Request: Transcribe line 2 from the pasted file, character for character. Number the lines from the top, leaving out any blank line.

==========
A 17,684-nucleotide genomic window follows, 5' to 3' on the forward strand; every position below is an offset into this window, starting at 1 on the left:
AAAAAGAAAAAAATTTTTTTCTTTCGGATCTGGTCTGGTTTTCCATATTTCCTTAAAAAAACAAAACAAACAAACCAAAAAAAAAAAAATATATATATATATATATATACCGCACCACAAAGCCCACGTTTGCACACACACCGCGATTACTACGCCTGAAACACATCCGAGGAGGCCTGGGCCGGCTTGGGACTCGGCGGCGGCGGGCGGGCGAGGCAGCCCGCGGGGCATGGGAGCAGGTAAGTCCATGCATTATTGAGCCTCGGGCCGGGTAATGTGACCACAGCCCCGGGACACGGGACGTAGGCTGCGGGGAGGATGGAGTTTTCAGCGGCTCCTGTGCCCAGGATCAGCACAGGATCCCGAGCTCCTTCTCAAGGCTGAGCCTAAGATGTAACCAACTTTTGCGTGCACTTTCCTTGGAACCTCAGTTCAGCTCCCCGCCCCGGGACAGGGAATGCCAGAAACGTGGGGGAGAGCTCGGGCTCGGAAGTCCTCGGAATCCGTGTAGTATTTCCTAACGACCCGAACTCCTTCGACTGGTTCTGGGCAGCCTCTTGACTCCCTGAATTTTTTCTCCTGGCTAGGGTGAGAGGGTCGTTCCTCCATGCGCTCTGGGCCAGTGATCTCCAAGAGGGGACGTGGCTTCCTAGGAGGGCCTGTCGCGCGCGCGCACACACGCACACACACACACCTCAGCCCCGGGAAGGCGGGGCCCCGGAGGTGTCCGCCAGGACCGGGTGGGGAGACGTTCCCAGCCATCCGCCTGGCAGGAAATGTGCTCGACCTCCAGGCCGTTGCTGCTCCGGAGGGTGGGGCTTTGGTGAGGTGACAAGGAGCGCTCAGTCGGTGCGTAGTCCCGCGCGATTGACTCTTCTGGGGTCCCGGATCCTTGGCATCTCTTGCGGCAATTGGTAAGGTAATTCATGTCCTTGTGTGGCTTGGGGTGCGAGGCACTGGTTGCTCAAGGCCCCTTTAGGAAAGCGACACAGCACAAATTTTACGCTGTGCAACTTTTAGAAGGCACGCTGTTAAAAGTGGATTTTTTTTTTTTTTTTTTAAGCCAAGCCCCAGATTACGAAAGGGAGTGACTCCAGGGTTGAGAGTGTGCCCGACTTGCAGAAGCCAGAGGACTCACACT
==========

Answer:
AAAAAGAAAAAAATTTTTTTCTTTCGGATCTGGTCTGGTTTTCCATATTTCCTTAAAAAAACAAAACAAACAAACCAAAAAAAAAAAAATATATATATATATATATATACCGCACCACAAAGCCCACGTTTGCACACACACCGCGATTACTACGCCTGAAACACATCCGAGGAGGCCTGGGCCGGCTTGGGACTCGGCGGCGGCGGGCGGGCGAGGCAGCCCGCGGGGCATGGGAGCAGGTAAGTCCATGCATTATTGAGCCTCGGGCCGGGTAATGTGACCACAGCCCCGGGACACGGGACGTAGGCTGCGGGGAGGATGGAGTTTTCAGCGGCTCCTGTGCCCAGGATCAGCACAGGATCCCGAGCTCCTTCTCAAGGCTGAGCCTAAGATGTAACCAACTTTTGCGTGCACTTTCCTTGGAACCTCAGTTCAGCTCCCCGCCCCGGGACAGGGAATGCCAGAAACGTGGGGGAGAGCTCGGGCTCGGAAGTCCTCGGAATCCGTGTAGTATTTCCTAACGACCCGAACTCCTTCGACTGGTTCTGGGCAGCCTCTTGACTCCCTGAATTTTTTCTCCTGGCTAGGGTGAGAGGGTCGTTCCTCCATGCGCTCTGGGCCAGTGATCTCCAAGAGGGGACGTGGCTTCCTAGGAGGGCCTGTCGCGCGCGCGCACACACGCACACACACACACCTCAGCCCCGGGAAGGCGGGGCCCCGGAGGTGTCCGCCAGGACCGGGTGGGGAGACGTTCCCAGCCATCCGCCTGGCAGGAAATGTGCTCGACCTCCAGGCCGTTGCTGCTCCGGAGGGTGGGGCTTTGGTGAGGTGACAAGGAGCGCTCAGTCGGTGCGTAGTCCCGCGCGATTGACTCTTCTGGGGTCCCGGATCCTTGGCATCTCTTGCGGCAATTGGTAAGGTAATTCATGTCCTTGTGTGGCTTGGGGTGCGAGGCACTGGTTGCTCAAGGCCCCTTTAGGAAAGCGACACAGCACAAATTTTACGCTGTGCAACTTTTAGAAGGCACGCTGTTAAAAGTGGATTTTTTTTTTTTTTTTTTAAGCCAAGCCCCAGATTACGAAAGGGAGTGACTCCAGGGTTGAGAGTGTGCCCGACTTGCAGAAGCCAGAGGACTCACACT